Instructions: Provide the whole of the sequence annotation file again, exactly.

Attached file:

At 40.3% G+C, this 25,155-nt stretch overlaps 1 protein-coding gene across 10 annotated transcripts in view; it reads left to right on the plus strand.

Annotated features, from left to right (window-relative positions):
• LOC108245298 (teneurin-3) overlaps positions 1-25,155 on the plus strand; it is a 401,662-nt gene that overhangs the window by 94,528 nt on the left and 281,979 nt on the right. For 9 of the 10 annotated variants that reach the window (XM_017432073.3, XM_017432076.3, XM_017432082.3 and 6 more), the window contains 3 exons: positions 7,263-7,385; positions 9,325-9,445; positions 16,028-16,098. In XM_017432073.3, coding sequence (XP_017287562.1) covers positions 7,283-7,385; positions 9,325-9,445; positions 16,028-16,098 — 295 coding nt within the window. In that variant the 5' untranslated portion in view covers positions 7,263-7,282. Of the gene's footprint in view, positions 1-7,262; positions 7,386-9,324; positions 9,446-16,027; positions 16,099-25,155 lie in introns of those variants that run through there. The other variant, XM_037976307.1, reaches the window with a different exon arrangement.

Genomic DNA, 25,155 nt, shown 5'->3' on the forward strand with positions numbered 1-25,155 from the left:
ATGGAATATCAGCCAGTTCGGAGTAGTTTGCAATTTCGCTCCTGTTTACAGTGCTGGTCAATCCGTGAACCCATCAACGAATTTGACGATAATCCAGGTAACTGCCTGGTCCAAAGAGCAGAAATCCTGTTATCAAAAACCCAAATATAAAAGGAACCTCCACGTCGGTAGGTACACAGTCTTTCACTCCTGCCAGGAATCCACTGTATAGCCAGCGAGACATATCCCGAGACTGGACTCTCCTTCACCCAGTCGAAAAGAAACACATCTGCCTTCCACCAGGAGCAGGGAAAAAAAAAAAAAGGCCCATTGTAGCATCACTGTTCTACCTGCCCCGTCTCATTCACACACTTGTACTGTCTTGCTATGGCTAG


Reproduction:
At 40.3% G+C, this 25,155-nt stretch overlaps 1 protein-coding gene across 10 annotated transcripts in view; it reads left to right on the plus strand.

Annotated features, from left to right (window-relative positions):
• LOC108245298 (teneurin-3) overlaps positions 1-25,155 on the plus strand; it is a 401,662-nt gene that overhangs the window by 94,528 nt on the left and 281,979 nt on the right. For 9 of the 10 annotated variants that reach the window (XM_017432073.3, XM_017432076.3, XM_017432082.3 and 6 more), the window contains 3 exons: positions 7,263-7,385; positions 9,325-9,445; positions 16,028-16,098. In XM_017432073.3, coding sequence (XP_017287562.1) covers positions 7,283-7,385; positions 9,325-9,445; positions 16,028-16,098 — 295 coding nt within the window. In that variant the 5' untranslated portion in view covers positions 7,263-7,282. Of the gene's footprint in view, positions 1-7,262; positions 7,386-9,324; positions 9,446-16,027; positions 16,099-25,155 lie in introns of those variants that run through there. The other variant, XM_037976307.1, reaches the window with a different exon arrangement.

Genomic DNA, 25,155 nt, shown 5'->3' on the forward strand with positions numbered 1-25,155 from the left:
ATGGAATATCAGCCAGTTCGGAGTAGTTTGCAATTTCGCTCCTGTTTACAGTGCTGGTCAATCCGTGAACCCATCAACGAATTTGACGATAATCCAGGTAACTGCCTGGTCCAAAGAGCAGAAATCCTGTTATCAAAAACCCAAATATAAAAGGAACCTCCACGTCGGTAGGTACACAGTCTTTCACTCCTGCCAGGAATCCACTGTATAGCCAGCGAGACATATCCCGAGACTGGACTCTCCTTCACCCAGTCGAAAAGAAACACATCTGCCTTCCACCAGGAGCAGGGAAAAAAAAAAAAAGGCCCATTGTAGCATCACTGTTCTACCTGCCCCGTCTCATTCACACACTTGTACTGTCTTGCTATGGCTAG